We all have troubles that come our way; they are a part of life in this fallen world. I tend to draw into myself when troubles arise. I focus on solving the problem; I worry over the problem, and I lose sleep thinking about the problem. If the problem is long term, I eventually fall into despair. Then I enter into that dark cavern of self-pity. Once again, I have succumbed to the trap of inward focus.
You’d think I’d know better, but alas I find myself caught again. In this state, I don’t pray for others, I’m not very kind, and I don’t have time for others. Inward focus makes me useless to those I love and not very pleasant to be around. When I finally come to the end of myself, I cry out to the Lord, “Save me!”
The lord, in his patient and kind way, reminds me that I need to trust my troubles to him. He redirects my focus to the needs of others, and I begin to look outward. To my amazement, life becomes brighter, and my troubles become less important. By putting my troubles in the hands of the only one who can do anything about them, the burden is lifted. I can actually become a nice guy.
Will I fall into this trap again? I hope not. The “pit of despair” is not a nice place.
Why are you down cast O my soul? Why so disturbed within me? Put your hope in God, for I will yet praise him, my Savior and my God.
I found out that Praising God is the first step out of the trap.
Over the next four Sundays we will prepare for the celebration of the advent of Christ. The word advent means, the arrival of something important. What could be more important than God’s son coming to us? During the preparation our hearts become more open, and we enter a season of greater generosity and deeper expressions of love. We sing, “Joy to the world, the Lord has come.” This is a season of great joy.
Part of our advent preparation is the preparing of gifts. The gifts we give are in remembrance of God’s great gift. Romans 6:23 says, “For the wages of sin is death, but the gift of God is eternal life in Christ Jesus our Lord.” God’s gift reflects the love he has for us.
As we prepare, Let us lay our hearts before him and allow his Spirit to minister to us so that we are ready to receive him with open arms. We need to guard against the current and temporary circumstances of this life that can cause us to miss out on the celebration of our eternal life in Christ Jesus. Advent is a time of preparing. We are preparing to celebrate the greatest of all events, the advent of Christ.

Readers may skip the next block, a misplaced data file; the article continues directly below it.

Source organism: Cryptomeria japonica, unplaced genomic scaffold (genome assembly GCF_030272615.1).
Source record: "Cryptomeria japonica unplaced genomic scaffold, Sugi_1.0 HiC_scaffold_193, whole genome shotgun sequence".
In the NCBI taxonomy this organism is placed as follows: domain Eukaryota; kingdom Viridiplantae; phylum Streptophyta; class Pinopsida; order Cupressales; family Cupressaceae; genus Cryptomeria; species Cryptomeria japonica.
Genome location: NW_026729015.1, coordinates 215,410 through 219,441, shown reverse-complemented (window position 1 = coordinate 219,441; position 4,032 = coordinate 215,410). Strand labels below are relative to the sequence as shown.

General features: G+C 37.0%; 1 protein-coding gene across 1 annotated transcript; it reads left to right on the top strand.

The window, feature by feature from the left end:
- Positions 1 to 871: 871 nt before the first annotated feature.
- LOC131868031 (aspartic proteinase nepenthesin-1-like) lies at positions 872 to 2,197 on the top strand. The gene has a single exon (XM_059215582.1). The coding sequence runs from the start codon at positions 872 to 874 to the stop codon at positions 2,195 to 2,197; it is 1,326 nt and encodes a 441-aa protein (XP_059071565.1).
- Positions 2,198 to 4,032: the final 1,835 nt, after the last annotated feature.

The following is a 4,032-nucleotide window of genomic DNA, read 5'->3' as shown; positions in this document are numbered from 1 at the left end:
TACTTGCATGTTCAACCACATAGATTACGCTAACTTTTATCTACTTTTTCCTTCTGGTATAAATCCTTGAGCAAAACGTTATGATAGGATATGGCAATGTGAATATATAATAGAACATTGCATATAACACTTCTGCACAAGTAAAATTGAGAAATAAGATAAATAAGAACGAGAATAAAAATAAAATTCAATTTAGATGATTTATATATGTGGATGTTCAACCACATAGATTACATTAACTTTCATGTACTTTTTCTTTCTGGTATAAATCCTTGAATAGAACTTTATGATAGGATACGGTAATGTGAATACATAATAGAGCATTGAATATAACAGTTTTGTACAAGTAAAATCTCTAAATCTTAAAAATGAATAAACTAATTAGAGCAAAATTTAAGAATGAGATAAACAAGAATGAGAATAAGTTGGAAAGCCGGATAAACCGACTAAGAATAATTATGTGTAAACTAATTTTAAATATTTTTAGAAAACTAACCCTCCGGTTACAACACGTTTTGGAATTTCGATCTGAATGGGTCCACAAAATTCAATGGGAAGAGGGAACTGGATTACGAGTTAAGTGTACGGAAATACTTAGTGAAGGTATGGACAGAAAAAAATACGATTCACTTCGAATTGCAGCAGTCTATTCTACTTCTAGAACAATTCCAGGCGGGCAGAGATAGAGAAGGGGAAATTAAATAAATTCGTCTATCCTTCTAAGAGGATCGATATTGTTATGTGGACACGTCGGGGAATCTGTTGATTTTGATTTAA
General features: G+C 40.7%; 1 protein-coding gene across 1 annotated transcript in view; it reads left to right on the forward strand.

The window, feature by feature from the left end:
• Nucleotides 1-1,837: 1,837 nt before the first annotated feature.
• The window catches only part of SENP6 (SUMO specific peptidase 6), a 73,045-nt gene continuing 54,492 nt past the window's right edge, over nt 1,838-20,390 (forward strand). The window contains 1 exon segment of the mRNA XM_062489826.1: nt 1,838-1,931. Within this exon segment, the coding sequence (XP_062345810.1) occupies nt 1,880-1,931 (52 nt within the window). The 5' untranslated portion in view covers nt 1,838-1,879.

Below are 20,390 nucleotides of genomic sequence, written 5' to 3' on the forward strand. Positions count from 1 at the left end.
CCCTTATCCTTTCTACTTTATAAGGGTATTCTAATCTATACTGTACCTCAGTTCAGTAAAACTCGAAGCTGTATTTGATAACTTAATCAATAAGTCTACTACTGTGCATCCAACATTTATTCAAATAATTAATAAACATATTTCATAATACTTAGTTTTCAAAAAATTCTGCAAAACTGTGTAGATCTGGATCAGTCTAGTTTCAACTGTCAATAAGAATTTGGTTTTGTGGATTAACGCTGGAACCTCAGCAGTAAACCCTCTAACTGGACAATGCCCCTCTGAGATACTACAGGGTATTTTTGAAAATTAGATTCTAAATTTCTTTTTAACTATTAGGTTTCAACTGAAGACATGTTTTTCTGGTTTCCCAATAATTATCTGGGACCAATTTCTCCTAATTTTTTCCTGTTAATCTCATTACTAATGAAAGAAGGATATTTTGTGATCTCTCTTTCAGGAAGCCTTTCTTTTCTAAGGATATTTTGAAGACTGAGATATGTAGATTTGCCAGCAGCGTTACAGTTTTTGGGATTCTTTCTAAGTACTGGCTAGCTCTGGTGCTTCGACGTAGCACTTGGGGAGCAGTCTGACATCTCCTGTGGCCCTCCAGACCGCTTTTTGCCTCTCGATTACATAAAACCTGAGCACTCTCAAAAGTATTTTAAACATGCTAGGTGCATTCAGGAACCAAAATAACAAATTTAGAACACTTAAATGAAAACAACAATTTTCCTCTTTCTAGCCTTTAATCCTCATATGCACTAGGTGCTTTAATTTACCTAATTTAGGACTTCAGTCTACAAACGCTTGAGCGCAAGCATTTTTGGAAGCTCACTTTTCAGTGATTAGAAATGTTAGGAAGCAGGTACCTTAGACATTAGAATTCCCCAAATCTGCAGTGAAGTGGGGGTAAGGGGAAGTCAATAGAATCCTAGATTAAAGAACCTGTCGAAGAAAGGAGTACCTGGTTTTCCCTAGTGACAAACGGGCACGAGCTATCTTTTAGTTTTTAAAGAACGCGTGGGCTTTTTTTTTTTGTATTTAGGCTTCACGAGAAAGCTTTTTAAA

I’m sitting here in my kitchen, looking out to my backyard, and enjoying the beauty of the fall foliage. I realize that I love God because of the beauty in his creation. I’m always pointing out to my driving students (to help them relax) the delightful colors of the sunset. I tell them that God paints us a new picture every evening.
Seeing the fall colors always reminds me of the September Bonnie and I spent in New England. We were slightly in advance of the leaf peekers. This is the maybe not so affectionate name the New Englanders call people coming to see the fall colors. I was thinking of the leaf peekers and wondering how many of them understand that what they are driving to see is the beauty of God.
Romans 1:20 says, “For since the creation of the world God’s invisible qualities – his eternal power and divine nature – have been clearly seen, being understood from what has been made, so that men are without excuse.”
When we allow our attention to be drawn to nature, and feel that contentment it brings to our souls, we are experiencing God himself. Our western minds always want to deal with facts, but we should not ignore the aesthetics of life. We could be in the very midst of God and fail to recognize his beauty.
Webster’s Dictionary defines meek:
1 Enduring injury with patience and without resentment – submissive – humble
2 Deficient in spirit and courage
The first definition doesn’t convey the characteristics of weakness but of Christ likeness. This definition speaks of the qualities Jesus displayed on the cross. It is a Godly perspective. The second definition imparts thoughts of weakness, timidity, and cowardice. This is a worldly perspective. Which of these will inherit the earth?
In 2 Corinthians chapter 10 the Apostle Paul responds to the to the Corinthians’ worldly interpretation of his meekness. He uses a little sarcasm in verse 1 when he states: “By the meekness and gentleness of Christ, I who am “timid” when face to face with you, but “bold” when away!” They had obviously accused him of being cowardly. He goes on to let them know that his meek/humble approach to them was not out of weakness but out of caring for them. He was trying to change their viewpoint from worldly to Godly.